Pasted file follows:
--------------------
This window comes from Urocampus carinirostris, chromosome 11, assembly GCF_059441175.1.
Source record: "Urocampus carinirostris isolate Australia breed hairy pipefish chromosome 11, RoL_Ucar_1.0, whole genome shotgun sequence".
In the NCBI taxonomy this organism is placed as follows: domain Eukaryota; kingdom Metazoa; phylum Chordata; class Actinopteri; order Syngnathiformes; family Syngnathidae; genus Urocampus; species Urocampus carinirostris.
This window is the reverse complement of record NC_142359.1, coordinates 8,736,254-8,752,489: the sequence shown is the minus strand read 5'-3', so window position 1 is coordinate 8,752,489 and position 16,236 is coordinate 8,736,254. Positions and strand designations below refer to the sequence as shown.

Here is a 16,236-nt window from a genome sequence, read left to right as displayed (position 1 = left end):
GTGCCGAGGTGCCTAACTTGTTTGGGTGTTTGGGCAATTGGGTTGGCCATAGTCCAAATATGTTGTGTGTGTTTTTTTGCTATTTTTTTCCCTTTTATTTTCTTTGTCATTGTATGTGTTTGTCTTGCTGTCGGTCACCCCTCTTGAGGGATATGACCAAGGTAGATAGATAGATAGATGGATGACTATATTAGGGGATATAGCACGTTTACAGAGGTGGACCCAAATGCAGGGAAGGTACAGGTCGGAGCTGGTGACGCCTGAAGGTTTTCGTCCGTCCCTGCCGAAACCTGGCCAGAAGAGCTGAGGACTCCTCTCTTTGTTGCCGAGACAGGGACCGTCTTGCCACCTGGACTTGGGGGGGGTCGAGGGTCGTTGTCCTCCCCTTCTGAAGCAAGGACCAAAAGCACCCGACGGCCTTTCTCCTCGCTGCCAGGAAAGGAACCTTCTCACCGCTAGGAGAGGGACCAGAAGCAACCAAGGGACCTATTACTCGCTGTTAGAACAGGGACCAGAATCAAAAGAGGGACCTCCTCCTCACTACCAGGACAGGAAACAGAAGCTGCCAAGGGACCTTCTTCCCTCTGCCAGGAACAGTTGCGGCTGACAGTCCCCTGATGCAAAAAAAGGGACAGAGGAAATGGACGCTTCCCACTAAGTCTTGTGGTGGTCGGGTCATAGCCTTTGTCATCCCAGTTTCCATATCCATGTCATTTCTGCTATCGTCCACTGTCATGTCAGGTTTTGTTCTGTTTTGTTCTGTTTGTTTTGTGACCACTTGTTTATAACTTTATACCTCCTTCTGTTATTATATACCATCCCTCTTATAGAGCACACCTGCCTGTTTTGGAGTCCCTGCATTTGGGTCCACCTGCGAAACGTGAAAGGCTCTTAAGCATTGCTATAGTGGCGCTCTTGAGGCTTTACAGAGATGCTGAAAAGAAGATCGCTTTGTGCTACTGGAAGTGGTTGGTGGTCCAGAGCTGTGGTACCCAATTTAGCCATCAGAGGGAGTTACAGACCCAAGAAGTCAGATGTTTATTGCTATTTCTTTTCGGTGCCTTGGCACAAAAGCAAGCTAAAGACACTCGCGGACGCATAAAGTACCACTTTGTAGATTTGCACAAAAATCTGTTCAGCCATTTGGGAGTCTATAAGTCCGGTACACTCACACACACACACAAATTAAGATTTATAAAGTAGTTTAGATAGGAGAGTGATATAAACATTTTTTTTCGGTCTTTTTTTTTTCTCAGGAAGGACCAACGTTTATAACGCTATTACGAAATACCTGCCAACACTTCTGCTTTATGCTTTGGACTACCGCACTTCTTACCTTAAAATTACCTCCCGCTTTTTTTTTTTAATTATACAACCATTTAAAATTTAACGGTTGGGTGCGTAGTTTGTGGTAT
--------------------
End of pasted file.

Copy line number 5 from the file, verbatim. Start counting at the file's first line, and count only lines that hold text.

Here is a 16,236-nt window from a genome sequence, read left to right as displayed (position 1 = left end):